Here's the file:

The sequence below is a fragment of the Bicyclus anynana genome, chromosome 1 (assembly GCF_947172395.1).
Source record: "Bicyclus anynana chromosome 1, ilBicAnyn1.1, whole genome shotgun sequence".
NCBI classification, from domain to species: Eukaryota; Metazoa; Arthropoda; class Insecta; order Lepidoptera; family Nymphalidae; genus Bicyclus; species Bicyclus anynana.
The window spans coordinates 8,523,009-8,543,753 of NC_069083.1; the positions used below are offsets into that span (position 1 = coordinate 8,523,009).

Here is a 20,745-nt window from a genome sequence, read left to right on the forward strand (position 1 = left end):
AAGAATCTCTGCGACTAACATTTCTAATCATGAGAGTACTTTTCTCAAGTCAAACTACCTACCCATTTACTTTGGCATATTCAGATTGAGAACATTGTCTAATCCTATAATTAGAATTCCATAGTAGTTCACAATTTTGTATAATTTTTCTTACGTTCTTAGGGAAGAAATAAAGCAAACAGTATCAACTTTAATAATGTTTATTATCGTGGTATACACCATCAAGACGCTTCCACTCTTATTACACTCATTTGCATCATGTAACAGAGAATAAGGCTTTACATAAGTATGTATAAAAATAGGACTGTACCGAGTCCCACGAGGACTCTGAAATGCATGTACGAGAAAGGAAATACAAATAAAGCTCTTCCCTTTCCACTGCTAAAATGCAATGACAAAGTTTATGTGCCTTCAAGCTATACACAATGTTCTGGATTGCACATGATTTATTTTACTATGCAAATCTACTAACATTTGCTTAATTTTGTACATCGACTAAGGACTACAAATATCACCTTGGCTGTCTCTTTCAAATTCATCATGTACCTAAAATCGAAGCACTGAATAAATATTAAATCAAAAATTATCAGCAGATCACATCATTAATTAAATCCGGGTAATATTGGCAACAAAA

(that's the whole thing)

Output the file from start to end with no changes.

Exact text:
The sequence below is a fragment of the Bicyclus anynana genome, chromosome 1 (assembly GCF_947172395.1).
Source record: "Bicyclus anynana chromosome 1, ilBicAnyn1.1, whole genome shotgun sequence".
NCBI classification, from domain to species: Eukaryota; Metazoa; Arthropoda; class Insecta; order Lepidoptera; family Nymphalidae; genus Bicyclus; species Bicyclus anynana.
The window spans coordinates 8,523,009-8,543,753 of NC_069083.1; the positions used below are offsets into that span (position 1 = coordinate 8,523,009).

Here is a 20,745-nt window from a genome sequence, read left to right on the forward strand (position 1 = left end):
AAGAATCTCTGCGACTAACATTTCTAATCATGAGAGTACTTTTCTCAAGTCAAACTACCTACCCATTTACTTTGGCATATTCAGATTGAGAACATTGTCTAATCCTATAATTAGAATTCCATAGTAGTTCACAATTTTGTATAATTTTTCTTACGTTCTTAGGGAAGAAATAAAGCAAACAGTATCAACTTTAATAATGTTTATTATCGTGGTATACACCATCAAGACGCTTCCACTCTTATTACACTCATTTGCATCATGTAACAGAGAATAAGGCTTTACATAAGTATGTATAAAAATAGGACTGTACCGAGTCCCACGAGGACTCTGAAATGCATGTACGAGAAAGGAAATACAAATAAAGCTCTTCCCTTTCCACTGCTAAAATGCAATGACAAAGTTTATGTGCCTTCAAGCTATACACAATGTTCTGGATTGCACATGATTTATTTTACTATGCAAATCTACTAACATTTGCTTAATTTTGTACATCGACTAAGGACTACAAATATCACCTTGGCTGTCTCTTTCAAATTCATCATGTACCTAAAATCGAAGCACTGAATAAATATTAAATCAAAAATTATCAGCAGATCACATCATTAATTAAATCCGGGTAATATTGGCAACAAAA